Around the Mission: from the Log-Journal of an Alaskan Orthodox Missionary
Part I of the second installment of Missionary Travelogues has been translated from its 1904 publication and posted here on our website! Read about Priest Tikhon Shalamov (Kodiak Parish) and his adventures traveling around Kodiak Island by boat and on foot by clicking the link below.
Priest Nikolai Petrovich Kashevaroff of Holy Resurrection Cathedral
This next installment is a letter written by Fr. Nikolai Kashevaroff in three languages (Russian, Alutiiq, and English combined together), confirming the fact of trilinguacy among the Russian Creoles of Kodiak Island. Unfortunately by the 1960s trilinguacy, specifically in writing, became extinct.
Dawn Lea Black’s and St. Herman Seminary archivist Daria Safronova-Simeonoff’s Project “Kodiak Area Orthodox Priests’ and Missionaries’ Letters and Travelogues from the 19th and 20th Centuries" has published its first translation on the SHS website. This never-before translated journal tells of Orthodox Missionary Hieromonk Anatolii's journey to Spruce Island in the late 1800s. Follow along as more letters, journals, and travelogues will be posted under the "Travel Journal Project" tab on the left of the home page. Or click the link below Missionary Travelogues Part 1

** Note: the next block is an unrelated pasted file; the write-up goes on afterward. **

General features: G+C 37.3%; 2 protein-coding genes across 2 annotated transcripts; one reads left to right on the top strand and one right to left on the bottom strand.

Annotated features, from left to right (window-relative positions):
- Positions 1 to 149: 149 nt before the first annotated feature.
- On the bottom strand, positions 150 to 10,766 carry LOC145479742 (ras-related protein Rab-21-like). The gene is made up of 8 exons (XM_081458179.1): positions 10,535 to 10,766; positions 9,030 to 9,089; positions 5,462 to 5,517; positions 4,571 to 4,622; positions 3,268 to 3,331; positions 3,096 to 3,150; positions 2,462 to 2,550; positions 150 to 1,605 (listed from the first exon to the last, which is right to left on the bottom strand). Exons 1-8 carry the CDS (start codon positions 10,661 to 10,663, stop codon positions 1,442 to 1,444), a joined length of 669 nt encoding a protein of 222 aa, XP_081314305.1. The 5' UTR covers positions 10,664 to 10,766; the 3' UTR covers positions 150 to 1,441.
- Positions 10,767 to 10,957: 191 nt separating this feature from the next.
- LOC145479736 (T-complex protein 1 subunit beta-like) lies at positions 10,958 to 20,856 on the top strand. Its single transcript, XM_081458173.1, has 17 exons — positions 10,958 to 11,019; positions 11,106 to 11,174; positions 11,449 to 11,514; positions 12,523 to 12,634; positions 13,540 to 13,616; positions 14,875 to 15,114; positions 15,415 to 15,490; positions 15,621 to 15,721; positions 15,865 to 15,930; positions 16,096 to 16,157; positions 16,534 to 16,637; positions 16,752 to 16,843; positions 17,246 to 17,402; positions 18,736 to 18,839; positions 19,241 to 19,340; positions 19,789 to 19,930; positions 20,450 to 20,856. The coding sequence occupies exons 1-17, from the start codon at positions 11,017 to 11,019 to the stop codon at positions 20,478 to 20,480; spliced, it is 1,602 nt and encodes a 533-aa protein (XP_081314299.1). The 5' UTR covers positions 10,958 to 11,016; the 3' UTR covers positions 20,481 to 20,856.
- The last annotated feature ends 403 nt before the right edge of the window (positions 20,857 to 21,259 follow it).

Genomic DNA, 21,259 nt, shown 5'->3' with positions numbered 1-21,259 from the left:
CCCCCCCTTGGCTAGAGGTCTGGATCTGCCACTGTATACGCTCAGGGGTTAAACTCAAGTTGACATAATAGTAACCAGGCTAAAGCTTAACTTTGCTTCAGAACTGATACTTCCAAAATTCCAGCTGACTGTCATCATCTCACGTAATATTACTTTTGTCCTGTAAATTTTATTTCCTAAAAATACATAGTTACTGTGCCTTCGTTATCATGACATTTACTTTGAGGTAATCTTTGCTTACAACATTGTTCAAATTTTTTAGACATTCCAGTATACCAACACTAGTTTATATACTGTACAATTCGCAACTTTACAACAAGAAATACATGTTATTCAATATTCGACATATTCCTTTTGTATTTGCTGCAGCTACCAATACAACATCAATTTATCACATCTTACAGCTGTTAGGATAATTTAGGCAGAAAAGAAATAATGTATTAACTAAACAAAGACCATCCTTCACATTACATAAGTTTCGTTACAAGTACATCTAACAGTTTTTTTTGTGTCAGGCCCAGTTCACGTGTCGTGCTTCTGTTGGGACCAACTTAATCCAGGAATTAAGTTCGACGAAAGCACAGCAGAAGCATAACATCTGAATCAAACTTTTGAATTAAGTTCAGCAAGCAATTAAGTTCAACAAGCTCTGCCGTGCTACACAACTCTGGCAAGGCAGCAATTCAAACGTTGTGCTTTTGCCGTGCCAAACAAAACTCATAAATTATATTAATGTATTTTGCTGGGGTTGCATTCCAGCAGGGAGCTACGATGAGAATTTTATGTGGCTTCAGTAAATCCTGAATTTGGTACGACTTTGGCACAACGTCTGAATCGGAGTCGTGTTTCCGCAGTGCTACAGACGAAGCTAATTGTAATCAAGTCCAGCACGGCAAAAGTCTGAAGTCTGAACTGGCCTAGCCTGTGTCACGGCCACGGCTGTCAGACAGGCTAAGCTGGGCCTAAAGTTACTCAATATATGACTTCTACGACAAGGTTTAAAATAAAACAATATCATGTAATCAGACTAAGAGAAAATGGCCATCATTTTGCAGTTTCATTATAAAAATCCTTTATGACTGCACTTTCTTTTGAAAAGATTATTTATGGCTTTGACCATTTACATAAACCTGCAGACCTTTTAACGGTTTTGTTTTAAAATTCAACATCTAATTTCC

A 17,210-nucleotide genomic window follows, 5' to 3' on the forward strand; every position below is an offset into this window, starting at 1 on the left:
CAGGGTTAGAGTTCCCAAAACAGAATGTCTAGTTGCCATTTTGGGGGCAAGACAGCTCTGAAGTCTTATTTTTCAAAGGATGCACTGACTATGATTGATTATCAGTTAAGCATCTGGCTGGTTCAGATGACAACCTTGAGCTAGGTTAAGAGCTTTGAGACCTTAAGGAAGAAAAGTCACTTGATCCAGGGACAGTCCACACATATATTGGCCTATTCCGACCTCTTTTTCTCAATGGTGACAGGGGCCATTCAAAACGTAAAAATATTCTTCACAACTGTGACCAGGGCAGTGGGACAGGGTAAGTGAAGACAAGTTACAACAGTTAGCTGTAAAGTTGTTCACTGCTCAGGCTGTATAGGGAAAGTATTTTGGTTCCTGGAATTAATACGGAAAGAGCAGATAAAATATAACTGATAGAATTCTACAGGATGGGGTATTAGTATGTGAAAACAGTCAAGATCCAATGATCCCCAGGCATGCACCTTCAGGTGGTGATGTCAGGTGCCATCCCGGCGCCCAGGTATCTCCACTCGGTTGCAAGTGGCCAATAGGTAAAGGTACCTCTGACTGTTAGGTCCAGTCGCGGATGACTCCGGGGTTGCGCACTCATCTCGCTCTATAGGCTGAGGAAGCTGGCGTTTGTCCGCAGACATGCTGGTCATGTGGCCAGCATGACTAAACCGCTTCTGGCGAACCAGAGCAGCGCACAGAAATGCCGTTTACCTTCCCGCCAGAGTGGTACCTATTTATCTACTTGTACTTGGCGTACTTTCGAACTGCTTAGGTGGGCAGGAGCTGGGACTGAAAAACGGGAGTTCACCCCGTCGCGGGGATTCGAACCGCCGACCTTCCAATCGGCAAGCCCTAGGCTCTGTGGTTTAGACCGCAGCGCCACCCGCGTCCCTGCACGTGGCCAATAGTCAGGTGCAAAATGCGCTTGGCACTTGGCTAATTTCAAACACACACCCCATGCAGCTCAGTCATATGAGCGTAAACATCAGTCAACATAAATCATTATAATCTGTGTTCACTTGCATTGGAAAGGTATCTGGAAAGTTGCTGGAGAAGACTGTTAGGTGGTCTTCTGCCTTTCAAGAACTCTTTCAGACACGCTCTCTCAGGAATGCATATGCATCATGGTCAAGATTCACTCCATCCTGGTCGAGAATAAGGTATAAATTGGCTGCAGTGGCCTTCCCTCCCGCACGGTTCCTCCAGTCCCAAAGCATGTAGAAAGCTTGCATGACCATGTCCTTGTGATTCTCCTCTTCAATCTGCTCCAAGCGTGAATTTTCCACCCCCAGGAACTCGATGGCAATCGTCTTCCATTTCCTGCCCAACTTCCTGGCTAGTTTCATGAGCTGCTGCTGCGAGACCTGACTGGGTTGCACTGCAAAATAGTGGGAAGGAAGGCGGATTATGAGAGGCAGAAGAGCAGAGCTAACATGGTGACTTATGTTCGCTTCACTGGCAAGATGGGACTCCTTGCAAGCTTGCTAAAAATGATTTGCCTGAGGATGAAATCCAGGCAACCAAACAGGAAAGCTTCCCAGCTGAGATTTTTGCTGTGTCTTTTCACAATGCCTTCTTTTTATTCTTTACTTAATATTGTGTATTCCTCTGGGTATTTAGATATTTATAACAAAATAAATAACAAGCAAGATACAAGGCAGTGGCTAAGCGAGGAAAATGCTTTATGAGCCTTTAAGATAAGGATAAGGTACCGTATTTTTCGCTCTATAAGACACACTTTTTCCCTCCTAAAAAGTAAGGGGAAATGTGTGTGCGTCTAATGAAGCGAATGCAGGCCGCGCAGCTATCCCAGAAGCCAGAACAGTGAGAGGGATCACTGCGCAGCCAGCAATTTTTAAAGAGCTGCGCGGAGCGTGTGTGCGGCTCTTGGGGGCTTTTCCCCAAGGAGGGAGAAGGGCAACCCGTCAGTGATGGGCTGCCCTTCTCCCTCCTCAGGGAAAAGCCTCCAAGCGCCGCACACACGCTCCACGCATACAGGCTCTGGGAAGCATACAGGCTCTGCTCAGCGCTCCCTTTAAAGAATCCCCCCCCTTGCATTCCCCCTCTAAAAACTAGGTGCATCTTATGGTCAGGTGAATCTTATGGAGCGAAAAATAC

Orthodox Christianity Volume III: The Architecture, Icons and Music of the Orthodox Church
2010 St. Herman Seminary graduate, Fr. Andrei Tepper, has a new book released from St Vladimir's Seminary Press that he worked to translate from Russian to English. He is currently serving as Priest of St. Herman Church in King Cove, Alaska. To view the details of the book and order a copy online click on this link or copy and paste it into your browser http://www.svspress.com/orthodox-christianity-volume-iii-the-architecture-icons-and-music-of-the-orthodox-church/
St. Herman’s Seminary student, Alexander Larson, didn’t hesitate when asked to help a New Orleans neighborhood that had been ravaged by Hurricane Katrina and other Gulf storms.
Larson, who is beginning his third year at St. Herman’s Seminary, volunteered with fellow Orthodox Christians of the International Orthodox Christian Charities (IOCC) and other churches and humanitarian groups to renovate houses in New Orleans’ Bourbon Street district.
“I was glad to go,” said Larson, an Alaska Native from the village of Napaskiak on the Kuskokwim River. “That’s part of my nature – helping others in need. I guess that comes from my family.”
Although New Orleans and Napaskiak are vastly different, the plight of the needy in the Gulf communities struck a familiar cord with Larson. Alaska coastal villages are vulnerable to the ravages of nature. Spring break-up unleashes pent-up waters that flood houses and, in some cases, displace communities.